Now keep in mind those figures you've heard from the Prime Minister, from Simon and myself are all before the policy has really actually been in effect. So this is what's happened over the last year between December 2014 and December 2015, but we are now entering into very much the business stage of this policy. 

And as Social Services Minister, part of my job is to be absolutely crystal-clear in the warnings that have to be given so that people can prepare and people have been preparing.

But March 18 is a very critical date. If at that point in time you've not entered into a catch-up arrangement for vaccinations or your children are not fully vaccinated, you stand in jeopardy of losing childcare payments.

Now, in fact, the policy has been so successful to date there has been what I could describe as a run on vaccinations over the last six months, and indeed in some states there is a small lag between having a child vaccinated and recording the fact of that vaccination on the Australian childhood immunisation register.

But as March 18, if there is any doubt on our records because of that lag, there will be a continuing payment, but if you've had not your child immunised or not entered into an arrangement for catchment, you will be accruing a debt which will have to be paid back.

So no-one will be disadvantaged because of that small lag, but unfortunately some people who don't do the right thing will find themselves either with a debt that they will have to repay or when we are certain that the vaccinations haven't occurred their childcare payments will stop.

So, 18 March is critical and I hope to be back here or in another childcare centre in the very near future with even better news about the next set of data which will be coming out shortly.

PRIME MINISTER: Great. Well, thank you, Christian and that's a great example of a good public health measure that is keeping all of our children healthier and safer, and working well.

So, happy to take some questions.

JOURNALIST: Prime Minister, does the US polling on Darwin port show there is some concern about Australia's security?

PRIME MINISTER: Well, the United States Government, and I have the advantage of having discussed this in Manila last year with the President directly, the United States Government is satisfied that the security issues relating to the lease of the port were examined carefully, and professionally, and appropriately by Defence Department as the Secretary of Defence Dennis Richardson has described on a number of occasions now.

So the work was done well. And it was assessed appropriately by Defence, by ASIO and so forth.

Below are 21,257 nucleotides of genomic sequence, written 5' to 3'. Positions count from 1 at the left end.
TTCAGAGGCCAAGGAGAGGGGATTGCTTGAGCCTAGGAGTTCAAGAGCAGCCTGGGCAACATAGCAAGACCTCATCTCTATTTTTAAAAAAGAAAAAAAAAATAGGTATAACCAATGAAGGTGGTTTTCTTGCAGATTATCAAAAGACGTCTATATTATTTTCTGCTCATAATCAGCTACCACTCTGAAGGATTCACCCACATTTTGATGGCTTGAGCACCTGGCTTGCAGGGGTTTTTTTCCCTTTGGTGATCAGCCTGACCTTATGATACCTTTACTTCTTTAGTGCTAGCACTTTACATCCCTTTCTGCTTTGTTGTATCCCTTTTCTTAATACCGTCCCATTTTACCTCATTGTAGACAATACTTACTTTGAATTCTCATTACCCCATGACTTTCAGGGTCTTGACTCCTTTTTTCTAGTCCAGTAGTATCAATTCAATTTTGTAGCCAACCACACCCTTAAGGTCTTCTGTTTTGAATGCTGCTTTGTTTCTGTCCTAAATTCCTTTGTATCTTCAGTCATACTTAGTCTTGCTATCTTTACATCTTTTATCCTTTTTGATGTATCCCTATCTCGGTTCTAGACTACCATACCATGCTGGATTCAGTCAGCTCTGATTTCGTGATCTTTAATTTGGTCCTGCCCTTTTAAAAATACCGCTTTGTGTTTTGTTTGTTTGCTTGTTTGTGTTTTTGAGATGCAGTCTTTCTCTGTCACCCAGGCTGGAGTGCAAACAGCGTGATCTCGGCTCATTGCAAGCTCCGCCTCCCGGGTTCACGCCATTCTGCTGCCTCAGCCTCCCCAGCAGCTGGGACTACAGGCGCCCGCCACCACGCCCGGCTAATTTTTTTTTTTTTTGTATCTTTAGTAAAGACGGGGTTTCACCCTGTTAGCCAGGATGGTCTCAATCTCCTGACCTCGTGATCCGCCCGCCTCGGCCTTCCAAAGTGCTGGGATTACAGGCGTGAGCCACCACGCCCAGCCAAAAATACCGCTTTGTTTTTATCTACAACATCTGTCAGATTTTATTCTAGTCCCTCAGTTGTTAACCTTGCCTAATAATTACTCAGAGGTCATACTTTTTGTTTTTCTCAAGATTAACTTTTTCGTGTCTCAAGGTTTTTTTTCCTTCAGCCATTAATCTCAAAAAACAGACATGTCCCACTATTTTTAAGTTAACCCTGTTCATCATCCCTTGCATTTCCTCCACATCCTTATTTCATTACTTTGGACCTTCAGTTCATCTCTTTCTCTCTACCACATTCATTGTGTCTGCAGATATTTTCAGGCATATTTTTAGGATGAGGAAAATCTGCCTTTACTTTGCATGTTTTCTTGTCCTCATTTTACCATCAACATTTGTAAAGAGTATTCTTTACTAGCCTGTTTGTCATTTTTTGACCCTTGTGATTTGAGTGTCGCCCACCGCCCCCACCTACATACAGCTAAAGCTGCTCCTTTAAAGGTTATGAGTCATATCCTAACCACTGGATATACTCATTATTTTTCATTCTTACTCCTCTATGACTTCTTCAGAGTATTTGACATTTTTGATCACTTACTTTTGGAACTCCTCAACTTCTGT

JOURNALIST: There is obviously some public concern over this. I mean the statistics show that nine out of 10 people thing there is some risk and almost half of them think there is quite a high risk to Australia.

PRIME MINISTER: Well, can I tell you as Dennis Richardson, who is our very longstanding and experienced Secretary of the Defence department, probably one of the most experienced public servants, I can't think of one of longer and more diverse experience in security areas.

As Dennis Richardson has observed, the security issues relating to that port sale were thoroughly investigated, in Australia's national interest, by the relevant security agencies. That's how we determine security issues, not with all due respect, by text message opinion polls.

JOURNALIST: Do you support the B1 bombers joining the exercises in Australia?

PRIME MINISTER: Well, we have a rotation of American military forces through Darwin and through Australia all the time.

So we have a very, very close Defence relationship with the United States. We have no closer relationship obviously than we do with the United States. I'm not going to comment on a particular element of that, but I can just assure you that everything we do is, in this area, is very carefully determined to ensure that our respective military forces work together as closely as possible in our mutual national interests.

JOURNALIST: And do you think China might have a reaction to that?

PRIME MINISTER: Well, I won't speculate about what other countries might say, but let me say to you, the closeness of the Australian relationship, security relationship with the United States is hardly a secret.

JOURNALIST: Prime Minister, you mentioned the important date of March 18. Another important date, May 10 looms, if you want to bring forward the date of the Budget, will you need to put that to Parliament next week?